‘Brexit has failed’ under Conservatives unwilling to control immigration, claims Nigel Farage

By Thomas Brooke
5 Min Read

The British government’s inability to deliver on the potential benefits of Brexit has proven that politicians in the U.K. are “about as useless as the commissioners in Brussels,” conservative broadcaster Nigel Farage has claimed.

In an interview with BBC Newsnight on Monday evening, the former Brexit Party and UKIP leader berated the governing Conservative party for Britain’s sky-high immigration figures with net migration expected to reach between 700,000 and 1 million this year. He also lamented the fact the British government has failed to enact the right policies to make Brexit an economic success.

Farage accepted that the British government was now fully in control of Britain’s immigration policy following the country’s withdrawal from the European Union, but accused the government of ignoring its pledges to reduce migration by implementing an Australian points-style system for new arrivals.

“It was a nod and a wink to saying, ‘It’s going to be very tough to get to the U.K. You’ll have to have the right skills, speak the language, bring your own health insurance for at least 4 years.’ And they did promise in their 2019 manifesto to bring the numbers down. The numbers are exploding,” Farage explained.

He highlighted the 5.3 million economically inactive Brits of working age and claimed the country has “deskilled our people” through encouraging pointless university degrees and less focus on training programs. “We’ve produced over the last 20 years millions of graduates with social sciences degrees of economically no benefit to the country whatsoever,” he told interviewer Victoria Derbyshire.

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The conservative broadcaster called for the government to use the private sector to train people and give them tax incentives to do so.

“But what about the social cost of this? What about the political cost of this?” Farage asked in regard to Britain’s record level of mass immigration. “Be in no doubt, the only reason we won the referendum for the Leave side was because people believed that getting control of our borders would mean the numbers would be lower. That is implicit in what Boris Johnson went to the country with in 2019, so this is a breach of trust.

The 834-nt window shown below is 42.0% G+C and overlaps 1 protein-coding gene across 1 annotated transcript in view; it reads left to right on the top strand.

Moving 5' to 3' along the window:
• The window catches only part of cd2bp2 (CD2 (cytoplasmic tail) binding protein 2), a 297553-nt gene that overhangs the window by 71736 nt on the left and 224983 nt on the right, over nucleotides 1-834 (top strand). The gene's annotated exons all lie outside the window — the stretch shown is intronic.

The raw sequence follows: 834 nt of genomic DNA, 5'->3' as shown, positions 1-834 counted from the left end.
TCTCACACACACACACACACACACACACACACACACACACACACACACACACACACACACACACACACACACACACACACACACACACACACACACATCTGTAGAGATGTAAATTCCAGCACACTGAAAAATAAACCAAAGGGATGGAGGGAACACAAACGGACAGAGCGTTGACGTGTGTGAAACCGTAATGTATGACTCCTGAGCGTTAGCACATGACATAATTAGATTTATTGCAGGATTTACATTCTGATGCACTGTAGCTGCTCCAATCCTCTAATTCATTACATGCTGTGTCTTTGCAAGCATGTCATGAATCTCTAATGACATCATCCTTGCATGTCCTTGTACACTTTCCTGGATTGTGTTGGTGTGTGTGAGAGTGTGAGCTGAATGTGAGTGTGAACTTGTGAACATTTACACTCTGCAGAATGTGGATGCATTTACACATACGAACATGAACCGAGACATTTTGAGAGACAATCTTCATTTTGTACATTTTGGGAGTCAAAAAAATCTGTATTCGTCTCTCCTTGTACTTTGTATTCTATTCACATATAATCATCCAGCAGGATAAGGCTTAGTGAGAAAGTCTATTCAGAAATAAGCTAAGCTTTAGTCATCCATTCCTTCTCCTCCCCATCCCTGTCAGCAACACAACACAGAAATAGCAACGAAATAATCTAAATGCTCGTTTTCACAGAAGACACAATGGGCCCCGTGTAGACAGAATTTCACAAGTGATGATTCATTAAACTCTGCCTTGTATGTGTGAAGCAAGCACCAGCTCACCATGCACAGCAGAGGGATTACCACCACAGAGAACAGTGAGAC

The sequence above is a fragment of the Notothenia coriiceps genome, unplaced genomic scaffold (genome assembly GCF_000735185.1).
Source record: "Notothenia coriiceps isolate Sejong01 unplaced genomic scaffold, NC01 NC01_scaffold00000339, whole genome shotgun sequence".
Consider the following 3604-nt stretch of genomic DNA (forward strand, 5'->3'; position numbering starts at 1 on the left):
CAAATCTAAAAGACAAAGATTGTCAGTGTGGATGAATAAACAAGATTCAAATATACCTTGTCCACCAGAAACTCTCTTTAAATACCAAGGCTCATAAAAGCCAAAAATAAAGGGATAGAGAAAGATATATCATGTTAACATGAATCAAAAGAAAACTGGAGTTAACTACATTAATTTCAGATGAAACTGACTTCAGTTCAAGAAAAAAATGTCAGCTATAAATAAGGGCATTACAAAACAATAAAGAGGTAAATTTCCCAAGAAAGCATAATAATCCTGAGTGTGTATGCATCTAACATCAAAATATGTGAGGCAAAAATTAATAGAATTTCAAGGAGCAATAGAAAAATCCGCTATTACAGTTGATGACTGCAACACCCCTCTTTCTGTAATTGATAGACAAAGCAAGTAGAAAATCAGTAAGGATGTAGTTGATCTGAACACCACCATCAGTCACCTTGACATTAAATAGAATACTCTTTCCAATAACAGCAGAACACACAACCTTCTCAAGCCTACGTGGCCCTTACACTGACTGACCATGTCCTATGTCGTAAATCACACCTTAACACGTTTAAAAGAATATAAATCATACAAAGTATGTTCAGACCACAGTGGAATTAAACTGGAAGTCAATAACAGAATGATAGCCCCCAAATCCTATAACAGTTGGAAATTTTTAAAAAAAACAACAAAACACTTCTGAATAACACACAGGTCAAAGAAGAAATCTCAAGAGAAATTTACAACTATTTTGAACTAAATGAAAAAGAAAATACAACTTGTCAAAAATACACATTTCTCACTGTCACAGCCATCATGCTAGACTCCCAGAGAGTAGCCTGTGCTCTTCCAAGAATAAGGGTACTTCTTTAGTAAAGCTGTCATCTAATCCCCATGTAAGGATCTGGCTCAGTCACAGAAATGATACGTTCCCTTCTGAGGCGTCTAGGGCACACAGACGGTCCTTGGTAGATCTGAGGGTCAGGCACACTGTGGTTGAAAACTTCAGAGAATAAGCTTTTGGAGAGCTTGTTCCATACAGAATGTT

“But more significantly, and this is what nobody will discuss, is the damage these numbers are doing to our quality of life,” Farage continued. “All we ever hear is what the Bank of England says, whether GDP could be a little bit better than was predicted. We bow to the god of GDP and we forget what this is doing to our communities, our chances of say getting a house for our children,” he added.

When countered by the BBC journalist who claimed the government could easily build more houses and offer more school places, Farage replied: “No, no, no. I’m sorry, unless you know the numbers coming in, you cannot plan school places, you cannot plan house building. At the moment, this immigration system is totally out of control. It needs to have a cap of some kind.”

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On the broader point of Brexit, Farage accepted that the vision campaigned for in 2016 had become so distorted by the British establishment political parties that Brexit has “failed.”

“We haven’t actually benefited from Brexit economically as we could have done.

“What Brexit has proved, I’m afraid, is that our politicians are about as useless as the commissioners in Brussels were. We’ve mismanaged this totally. If you look at simple things such as takeovers, such as corporation tax, we are driving business away from our country. Arguably, now we’re back in control, we’re regulating our own businesses even more than they were as EU members,” Farage explained.

When asked whether these failures could tempt the former party leader back to the frontline of British politics, Farage replied: “I wouldn’t rule it out. It’s not top of my bucket list but frankly, we’ve not delivered on borders, we’ve not delivered on Brexit. The Tories have let us down very, very badly.”

Polling conducted for The Telegraph newspaper last year revealed that a new political party led by Nigel Farage could attract around 28 percent of the public vote, with many Brits considering themselves politically homeless after being abandoned by the governing liberal Conservative party.

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